It's a fascinating ceremony with high kicks and marching back and forth, culminating with the replacement guards taking their watch in the shade near their booths.

Before the ceremony is complete an officer inspects the new guards to ensure they are looking spiffy.

The tassels get straightened and brows gets wiped. Once everything is to the officer's satisfaction, the soldiers remain motionless and silent until they are relieved at the next change.

5. National Gardens

Right next to the Parliament Buildings is the National Gardens, a gorgeous oasis in the center of the city. The park is a fresh and cool green space that includes a café, duck pond and a small zoo. It is always a lovely cool meander through the park.

6. The Acropolis

The Acropolis is the crowning glory of Athens and is an essential stop on every tourist's list. This ancient citadel is on a rocky outcrop and includes several ancient buildings, including the Parthenon.

When visiting in the summer, the Acropolis is best visited first thing in the morning before the full heat of the day hits. The hot sun radiates off every surface of the Acropolis. On extremely hot days, officials close the site around noon. There is a small kiosk outside the gates to buy drinks (not water). Visitors are only allowed to bring water on site. There is a small kiosk just at the entrance where you can purchase water, if you've forgotten. Once you reach the top of the outcrop, there is no water or toilets available.

Once through the gates, visitors must climb the steps to the Propylaea (entrance) of the site. The main architect was Mnesicles. At the left of the entrance is the Pinacotheca; on the right is the Athena of Victory temple.

The Odeon of Herodes Atticus is a Roman amphitheatre located on the southwest slope. It is used today for open air concerts and other performances.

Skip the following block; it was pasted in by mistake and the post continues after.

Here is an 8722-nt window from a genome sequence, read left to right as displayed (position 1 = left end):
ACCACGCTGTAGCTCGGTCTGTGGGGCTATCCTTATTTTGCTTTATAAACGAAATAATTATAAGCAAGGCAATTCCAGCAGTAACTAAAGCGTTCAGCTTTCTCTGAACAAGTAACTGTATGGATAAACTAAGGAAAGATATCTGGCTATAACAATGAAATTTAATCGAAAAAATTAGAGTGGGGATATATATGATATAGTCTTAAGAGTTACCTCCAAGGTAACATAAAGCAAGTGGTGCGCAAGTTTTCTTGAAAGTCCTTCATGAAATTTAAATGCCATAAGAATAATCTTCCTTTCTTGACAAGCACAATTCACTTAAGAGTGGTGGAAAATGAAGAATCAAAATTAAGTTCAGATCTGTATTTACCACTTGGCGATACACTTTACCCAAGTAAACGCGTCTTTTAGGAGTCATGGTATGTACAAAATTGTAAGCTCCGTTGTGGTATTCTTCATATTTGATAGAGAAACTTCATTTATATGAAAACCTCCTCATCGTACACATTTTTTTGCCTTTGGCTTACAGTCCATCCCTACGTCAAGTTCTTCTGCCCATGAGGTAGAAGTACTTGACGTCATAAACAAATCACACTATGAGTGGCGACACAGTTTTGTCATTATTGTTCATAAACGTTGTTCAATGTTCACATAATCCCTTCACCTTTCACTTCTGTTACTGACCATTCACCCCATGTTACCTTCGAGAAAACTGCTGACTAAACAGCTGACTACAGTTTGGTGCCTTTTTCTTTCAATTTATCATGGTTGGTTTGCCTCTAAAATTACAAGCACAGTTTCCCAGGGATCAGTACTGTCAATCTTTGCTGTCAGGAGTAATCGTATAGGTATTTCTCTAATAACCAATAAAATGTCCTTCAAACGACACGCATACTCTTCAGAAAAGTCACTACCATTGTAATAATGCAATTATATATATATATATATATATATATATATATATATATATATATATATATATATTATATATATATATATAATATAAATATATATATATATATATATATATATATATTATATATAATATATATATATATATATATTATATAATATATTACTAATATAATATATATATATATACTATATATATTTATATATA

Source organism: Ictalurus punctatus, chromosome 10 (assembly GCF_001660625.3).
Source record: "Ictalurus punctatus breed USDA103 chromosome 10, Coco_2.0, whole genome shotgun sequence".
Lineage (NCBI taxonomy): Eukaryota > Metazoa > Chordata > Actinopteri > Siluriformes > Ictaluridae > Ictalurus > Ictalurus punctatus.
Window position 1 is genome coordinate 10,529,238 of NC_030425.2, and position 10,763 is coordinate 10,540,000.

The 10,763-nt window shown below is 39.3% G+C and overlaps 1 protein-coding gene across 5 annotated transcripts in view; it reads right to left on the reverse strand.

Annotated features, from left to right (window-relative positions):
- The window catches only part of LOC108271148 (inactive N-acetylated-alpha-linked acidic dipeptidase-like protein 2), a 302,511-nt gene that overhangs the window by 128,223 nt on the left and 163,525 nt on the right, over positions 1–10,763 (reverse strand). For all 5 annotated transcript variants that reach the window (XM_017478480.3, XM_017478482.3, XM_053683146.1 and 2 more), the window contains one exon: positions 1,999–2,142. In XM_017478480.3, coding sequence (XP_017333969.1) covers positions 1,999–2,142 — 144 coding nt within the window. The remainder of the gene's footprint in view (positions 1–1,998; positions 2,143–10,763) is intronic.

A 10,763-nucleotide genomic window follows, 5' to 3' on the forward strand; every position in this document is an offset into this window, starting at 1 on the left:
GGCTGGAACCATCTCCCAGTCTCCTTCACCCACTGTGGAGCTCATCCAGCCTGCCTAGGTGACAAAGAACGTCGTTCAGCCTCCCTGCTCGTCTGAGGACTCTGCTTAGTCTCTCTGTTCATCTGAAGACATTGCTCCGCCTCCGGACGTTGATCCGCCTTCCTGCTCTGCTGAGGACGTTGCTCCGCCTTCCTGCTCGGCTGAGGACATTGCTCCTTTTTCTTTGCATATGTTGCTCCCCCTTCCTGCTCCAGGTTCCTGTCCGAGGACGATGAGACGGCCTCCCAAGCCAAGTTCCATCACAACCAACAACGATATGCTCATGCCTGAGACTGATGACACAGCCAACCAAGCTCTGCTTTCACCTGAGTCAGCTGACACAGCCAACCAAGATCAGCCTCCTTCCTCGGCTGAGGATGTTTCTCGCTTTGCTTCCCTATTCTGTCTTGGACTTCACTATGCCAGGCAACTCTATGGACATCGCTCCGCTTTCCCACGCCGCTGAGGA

The Parthenon and other principal buildings were built in the 5th century to celebrate the cultural and political achievements of the Athenian Empire. As a citadel, it was a place of refuge for city residents in times of invasion. The sacred buildings of the city were built here because it was considered the most secure location.

7. Check out the National Archeological Museum

Another fantastic (air-conditioned) museum is The National Archeological Museum that houses important artifacts from all over Greece. Collections include artifacts from prehistoric times to late antiquity. The museum enjoys a reputation of being one of the finest museums in the world for Greek Antiquity artifacts.

Getting to the museum is easy. It is served by bus, metro, electric train, and trolley routes. Entry during low season is 6€. In high season the rate is 12€.

8. Take a Cooking Class One of my absolute favourite activity in Athens was a Greek cooking class with a chef, arranged through Viator. The menu was spanikopita (we even made the phyllo), Papoutsakia, Tzatziki, Salad, and Galaktoboureko.

After everything was in the oven, fridge, or whatever... we went to the deck where we would enjoy a lovely dinner with an amazing view of the Acropolis.

I made this! OMG amazingly delicious. This is the Papoutsakia, a baked eggplant and feta cheese starter. It was so good, I forgot to take photos of everything else until dessert!

The Galaktoboureko is a sweet phyllo and custard pie.

There was plenty of custard left over and so we created second dessert called "Milk Pie". We were sent along our way with the recipes. Papoutsakia has become a regular summer dish in my home.

9. Take a Day Trip to the Saronic Islands The Saronic Islands are the closest island group to Athens. The islands can be visited by ferry, water taxi, or tour group. Read my post on a day trip excursion that visited Hydra, Poros, and Aegina.

10. EAT! Greek food is fresh, tasty, and plentiful. From inexpensive gyros, hand-held pies, and taverna meals to extravagant meals, your tummy and wallet will be happy. Central to Greek cuisine is olive oil, wine, feta cheese, and seafood. Common herbs, spices, and flavourings include garlic, lemon, oregano, and mint.

Serving sizes are large and plate-sharing is common. Meals are intended to be lingered over. You will never be rushed in an authentic Greek restaurant. No bill will be presented until you ask, and even then, you will be offered an after-dinner treat or drink.

For even more tips for enjoying Greek food, check out this post.

Athens is a bustling exciting city with a fascinating mix of ancient and modern. When visiting Greece, take time to learn the fascinating history but also put aside time to wander and explore.